It is time to rise up and fight a long neglected taboo: menstruation.
Marking International Women’s Day, United Nations human rights experts called on the international community to break taboos around menstruation, noting its impacts on women and girls’ human rights.
Over recent years, there have been shocking reports of marine endangerment and plastic pollution. The threats are clear, and now urgent action is needed more than ever.
As the environment continues to degrade and natural resources deplete at unprecedented rates, spelling disastrous consequences for societies, a new tool aims to bring financial institutions into the fight to protect nature.
In light of rates of sexually transmitted infections (STIs) and unintended pregnancies, governments are exploring ways to tackle taboos around condoms.
In a new study, the UN Population Fund (UNFPA) reviews the availability and accessibility of condoms, hoping to dismantle potentially harmful misconceptions.
Human rights violations are at an all-time high in the Middle East and North Africa, and global indifference is only making it worse.
While news of political scandals and tweets may inundate social media feeds, numerous humanitarian crises have slipped under the radar, leaving victims “suffering in silence.”
Globally, youth are being left behind in education and employment, threatening the future vision of sustainable, inclusive, and prosperous societies.
Women and girls continue to face the brunt of violence in the northern region of South Sudan with persistently high and brutal levels of sexual violence, a new report
The global #MeToo movement has put a spotlight on sexual harassment and violence in various industries including the film and music industries. Is it now time for the fashion industry to address these issues within their supply chains, one organisation says.
While the impacts of displacement on wellbeing are well-known, one group has pointed to the equally burdensome economic costs for those displaced as well as host communities.
Sustainable land management is becoming more important than ever as rates of emissions, deforestation, and water scarcity continue to increase. But what if you don’t have rights to the land?
While the impact of agriculture on land is well known, the relationship between land degradation and land tenure seems to be less understood.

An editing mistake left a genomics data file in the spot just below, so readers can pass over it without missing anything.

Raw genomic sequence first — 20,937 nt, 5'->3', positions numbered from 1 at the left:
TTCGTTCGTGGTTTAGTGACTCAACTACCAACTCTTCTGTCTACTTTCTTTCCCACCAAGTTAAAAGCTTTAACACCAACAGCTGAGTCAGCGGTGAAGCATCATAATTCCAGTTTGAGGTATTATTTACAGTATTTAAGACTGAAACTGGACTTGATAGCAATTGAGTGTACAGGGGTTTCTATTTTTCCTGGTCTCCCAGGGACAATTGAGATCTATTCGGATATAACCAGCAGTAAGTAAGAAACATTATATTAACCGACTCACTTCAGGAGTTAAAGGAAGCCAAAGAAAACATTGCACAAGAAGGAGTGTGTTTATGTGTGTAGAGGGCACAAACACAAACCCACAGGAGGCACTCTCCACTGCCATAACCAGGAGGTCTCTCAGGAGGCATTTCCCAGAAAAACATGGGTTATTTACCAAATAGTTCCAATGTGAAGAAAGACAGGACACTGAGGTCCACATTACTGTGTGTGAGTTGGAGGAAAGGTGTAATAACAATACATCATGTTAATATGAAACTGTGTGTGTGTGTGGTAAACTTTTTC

Humans have long had a varied and complicated relationship with nature—from its aesthetic value to its economic value to its protective value. What if you could measure and analyse these values? One group is trying to do just that.
Paradoxically, the world’s most populated countries are facing a population crisis: a woman shortage. And it’s women who are paying a brutal price for it.
While rates have decreased, school violence and bullying is still a major global issue, contributing to lasting impacts on youth, a United Nations agency found.
One month on since the Global Compact for Migration was approved, civil society has highlighted the need to turn words into action, supporting those who have been displaced or forced to migrate as a result of environmental degradation.
While the modern agricultural system has helped stave off famines and feed the world’s 7 billion residents, the way we eat and produce food is posing a threat to future populations’ food security.
From expansive evergreen forests to lush tropical forests, the Earth’s forests are disappearing on a massive scale. While deforestation poses a significant problem to the environment and climate, trees also offer a solution.
As the threat of water scarcity increasingly grows, many have turned to the Earth’s plentiful oceans for a solution. However, this has created a new risk threatening public and environmental health: brine.
The landlocked country of Mongolia sparks certain images in the mind—rolling hills with horses against a picturesque backdrop.
However, the East Asian country is facing a threat that will change its landscape: climate change.
In light of the millions of refugees escaping persecution in search of a safer, more prosperous future, a new campaign aims to raise awareness of the difficult journeys such populations take around the world.
Human trafficking is on the rise and it is more “horrific” than ever, a United Nations agency found.
In a new report examining patterns in human trafficking, the U.N. Office on Drugs and Crime (UNODC) found that the global trend has increased steadily since 2010 around the world.